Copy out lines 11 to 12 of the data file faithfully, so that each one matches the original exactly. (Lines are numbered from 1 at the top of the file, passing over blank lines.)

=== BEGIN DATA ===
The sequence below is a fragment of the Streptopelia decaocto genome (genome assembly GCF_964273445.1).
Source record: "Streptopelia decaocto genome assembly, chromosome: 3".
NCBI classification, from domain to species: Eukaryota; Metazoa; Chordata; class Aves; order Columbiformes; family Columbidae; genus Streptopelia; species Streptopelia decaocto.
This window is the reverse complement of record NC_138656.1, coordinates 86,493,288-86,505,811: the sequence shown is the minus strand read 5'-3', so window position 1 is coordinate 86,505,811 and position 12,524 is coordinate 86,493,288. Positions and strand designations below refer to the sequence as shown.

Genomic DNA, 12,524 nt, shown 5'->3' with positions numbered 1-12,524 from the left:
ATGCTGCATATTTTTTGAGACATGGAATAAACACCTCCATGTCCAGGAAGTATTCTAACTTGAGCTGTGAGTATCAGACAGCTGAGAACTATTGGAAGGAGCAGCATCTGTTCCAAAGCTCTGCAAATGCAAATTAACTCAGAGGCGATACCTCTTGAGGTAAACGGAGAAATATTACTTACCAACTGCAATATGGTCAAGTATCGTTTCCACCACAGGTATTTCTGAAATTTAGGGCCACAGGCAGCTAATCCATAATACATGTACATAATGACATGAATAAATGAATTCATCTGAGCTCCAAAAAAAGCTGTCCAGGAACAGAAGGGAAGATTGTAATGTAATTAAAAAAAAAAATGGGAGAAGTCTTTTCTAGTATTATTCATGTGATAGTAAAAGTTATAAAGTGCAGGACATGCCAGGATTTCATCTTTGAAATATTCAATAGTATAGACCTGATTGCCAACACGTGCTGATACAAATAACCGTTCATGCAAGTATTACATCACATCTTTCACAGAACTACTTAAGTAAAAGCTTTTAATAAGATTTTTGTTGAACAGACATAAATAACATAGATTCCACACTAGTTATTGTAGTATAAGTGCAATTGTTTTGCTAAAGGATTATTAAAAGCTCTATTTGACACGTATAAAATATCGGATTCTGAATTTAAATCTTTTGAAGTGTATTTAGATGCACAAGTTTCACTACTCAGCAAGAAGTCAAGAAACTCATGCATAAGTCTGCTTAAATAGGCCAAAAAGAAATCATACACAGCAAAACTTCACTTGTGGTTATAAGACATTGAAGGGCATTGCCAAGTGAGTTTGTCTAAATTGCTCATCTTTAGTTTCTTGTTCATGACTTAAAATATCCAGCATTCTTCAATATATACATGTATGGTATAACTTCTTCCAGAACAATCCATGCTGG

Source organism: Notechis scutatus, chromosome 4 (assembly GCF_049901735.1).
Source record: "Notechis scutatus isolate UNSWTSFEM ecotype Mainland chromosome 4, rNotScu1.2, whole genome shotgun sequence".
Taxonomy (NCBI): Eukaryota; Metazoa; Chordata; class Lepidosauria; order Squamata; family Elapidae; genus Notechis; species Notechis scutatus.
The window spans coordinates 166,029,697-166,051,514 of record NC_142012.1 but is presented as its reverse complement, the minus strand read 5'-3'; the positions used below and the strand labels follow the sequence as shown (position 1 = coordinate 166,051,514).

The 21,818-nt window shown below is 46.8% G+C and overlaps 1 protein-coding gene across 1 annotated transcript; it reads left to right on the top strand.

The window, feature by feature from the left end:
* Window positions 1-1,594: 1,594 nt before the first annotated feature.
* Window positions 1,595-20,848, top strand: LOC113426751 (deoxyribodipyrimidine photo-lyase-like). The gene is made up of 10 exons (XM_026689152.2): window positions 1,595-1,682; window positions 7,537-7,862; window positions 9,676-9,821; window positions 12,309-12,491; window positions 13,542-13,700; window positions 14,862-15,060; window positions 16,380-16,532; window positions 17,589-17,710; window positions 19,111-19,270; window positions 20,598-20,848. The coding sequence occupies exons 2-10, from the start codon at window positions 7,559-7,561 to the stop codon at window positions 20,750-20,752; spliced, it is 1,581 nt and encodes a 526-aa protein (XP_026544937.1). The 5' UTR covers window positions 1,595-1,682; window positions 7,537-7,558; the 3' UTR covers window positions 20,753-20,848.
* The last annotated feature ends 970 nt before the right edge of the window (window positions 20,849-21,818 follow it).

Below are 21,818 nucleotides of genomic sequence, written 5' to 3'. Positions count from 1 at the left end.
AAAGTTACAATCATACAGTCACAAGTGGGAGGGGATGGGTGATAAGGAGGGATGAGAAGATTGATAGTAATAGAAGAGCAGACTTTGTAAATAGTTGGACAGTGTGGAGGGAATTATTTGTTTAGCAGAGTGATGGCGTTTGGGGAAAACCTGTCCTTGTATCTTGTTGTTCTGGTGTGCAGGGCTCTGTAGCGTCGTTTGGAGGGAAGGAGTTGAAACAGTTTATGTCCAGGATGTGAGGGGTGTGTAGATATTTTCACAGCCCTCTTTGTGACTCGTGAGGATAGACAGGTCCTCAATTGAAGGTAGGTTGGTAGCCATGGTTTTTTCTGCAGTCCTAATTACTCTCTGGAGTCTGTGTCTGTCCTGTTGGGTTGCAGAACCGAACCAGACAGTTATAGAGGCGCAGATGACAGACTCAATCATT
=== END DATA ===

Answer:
The 21,818-nt window shown below is 46.8% G+C and overlaps 1 protein-coding gene across 1 annotated transcript; it reads left to right on the top strand.

The window, feature by feature from the left end: